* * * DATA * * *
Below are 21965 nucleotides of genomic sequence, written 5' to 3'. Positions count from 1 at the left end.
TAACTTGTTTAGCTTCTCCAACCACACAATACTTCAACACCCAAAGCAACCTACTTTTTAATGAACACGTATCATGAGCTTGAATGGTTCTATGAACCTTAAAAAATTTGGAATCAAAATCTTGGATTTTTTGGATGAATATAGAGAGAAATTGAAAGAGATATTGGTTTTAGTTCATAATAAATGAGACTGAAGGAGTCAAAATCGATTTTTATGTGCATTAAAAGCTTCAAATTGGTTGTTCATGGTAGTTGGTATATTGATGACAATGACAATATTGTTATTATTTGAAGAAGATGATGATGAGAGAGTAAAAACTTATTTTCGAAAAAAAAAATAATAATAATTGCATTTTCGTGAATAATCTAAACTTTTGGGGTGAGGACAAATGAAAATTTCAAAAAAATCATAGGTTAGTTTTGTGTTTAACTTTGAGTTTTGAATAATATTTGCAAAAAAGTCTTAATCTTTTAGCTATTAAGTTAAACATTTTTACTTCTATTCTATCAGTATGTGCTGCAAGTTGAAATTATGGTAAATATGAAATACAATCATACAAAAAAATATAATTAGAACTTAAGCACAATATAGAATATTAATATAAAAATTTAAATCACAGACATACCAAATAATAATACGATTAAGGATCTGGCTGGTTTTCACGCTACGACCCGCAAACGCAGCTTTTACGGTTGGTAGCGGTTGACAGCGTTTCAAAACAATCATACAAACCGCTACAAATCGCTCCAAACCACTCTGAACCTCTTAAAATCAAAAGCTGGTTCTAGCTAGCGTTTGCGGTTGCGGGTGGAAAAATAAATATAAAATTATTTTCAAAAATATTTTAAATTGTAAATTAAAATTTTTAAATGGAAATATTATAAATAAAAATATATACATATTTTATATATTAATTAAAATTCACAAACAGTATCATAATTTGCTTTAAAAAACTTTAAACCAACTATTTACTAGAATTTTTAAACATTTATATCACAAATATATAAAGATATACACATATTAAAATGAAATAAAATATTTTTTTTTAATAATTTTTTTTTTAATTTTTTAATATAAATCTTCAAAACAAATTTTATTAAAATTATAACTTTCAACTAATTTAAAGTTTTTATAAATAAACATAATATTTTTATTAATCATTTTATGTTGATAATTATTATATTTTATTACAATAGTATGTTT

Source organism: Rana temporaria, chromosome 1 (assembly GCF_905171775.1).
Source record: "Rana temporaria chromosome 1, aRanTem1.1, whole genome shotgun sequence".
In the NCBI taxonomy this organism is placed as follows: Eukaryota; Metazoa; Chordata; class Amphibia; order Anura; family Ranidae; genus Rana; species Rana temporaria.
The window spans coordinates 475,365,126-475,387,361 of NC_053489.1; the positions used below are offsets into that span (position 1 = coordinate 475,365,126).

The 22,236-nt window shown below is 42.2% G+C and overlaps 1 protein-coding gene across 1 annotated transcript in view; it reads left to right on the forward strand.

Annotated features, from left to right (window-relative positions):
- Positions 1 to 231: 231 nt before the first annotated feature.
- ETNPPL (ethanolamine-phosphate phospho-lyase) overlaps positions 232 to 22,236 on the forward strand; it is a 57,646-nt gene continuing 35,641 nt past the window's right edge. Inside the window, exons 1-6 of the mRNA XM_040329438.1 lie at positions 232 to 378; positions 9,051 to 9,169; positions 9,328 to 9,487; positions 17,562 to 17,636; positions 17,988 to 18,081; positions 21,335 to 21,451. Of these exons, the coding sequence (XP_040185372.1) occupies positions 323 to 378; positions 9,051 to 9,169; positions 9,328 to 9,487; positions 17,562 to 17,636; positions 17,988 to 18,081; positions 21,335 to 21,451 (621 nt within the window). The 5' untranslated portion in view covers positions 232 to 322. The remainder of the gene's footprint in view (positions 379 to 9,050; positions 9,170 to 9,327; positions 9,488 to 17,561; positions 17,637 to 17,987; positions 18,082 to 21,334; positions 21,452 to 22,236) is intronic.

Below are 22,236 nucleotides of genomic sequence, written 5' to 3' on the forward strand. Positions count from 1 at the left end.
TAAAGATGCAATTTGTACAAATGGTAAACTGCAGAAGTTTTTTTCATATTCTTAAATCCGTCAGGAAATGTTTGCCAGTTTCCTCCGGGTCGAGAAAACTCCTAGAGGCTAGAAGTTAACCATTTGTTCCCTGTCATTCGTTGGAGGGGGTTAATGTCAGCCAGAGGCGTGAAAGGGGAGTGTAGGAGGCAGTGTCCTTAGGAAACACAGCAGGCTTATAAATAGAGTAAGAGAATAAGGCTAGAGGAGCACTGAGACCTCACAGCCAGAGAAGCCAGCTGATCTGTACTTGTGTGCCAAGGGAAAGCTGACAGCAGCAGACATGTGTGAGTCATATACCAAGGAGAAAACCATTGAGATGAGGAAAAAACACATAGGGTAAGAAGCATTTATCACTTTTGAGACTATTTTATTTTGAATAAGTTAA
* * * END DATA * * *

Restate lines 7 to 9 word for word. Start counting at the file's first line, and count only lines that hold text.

The 22,236-nt window shown below is 42.2% G+C and overlaps 1 protein-coding gene across 1 annotated transcript in view; it reads left to right on the forward strand.

Annotated features, from left to right (window-relative positions):
- Positions 1 to 231: 231 nt before the first annotated feature.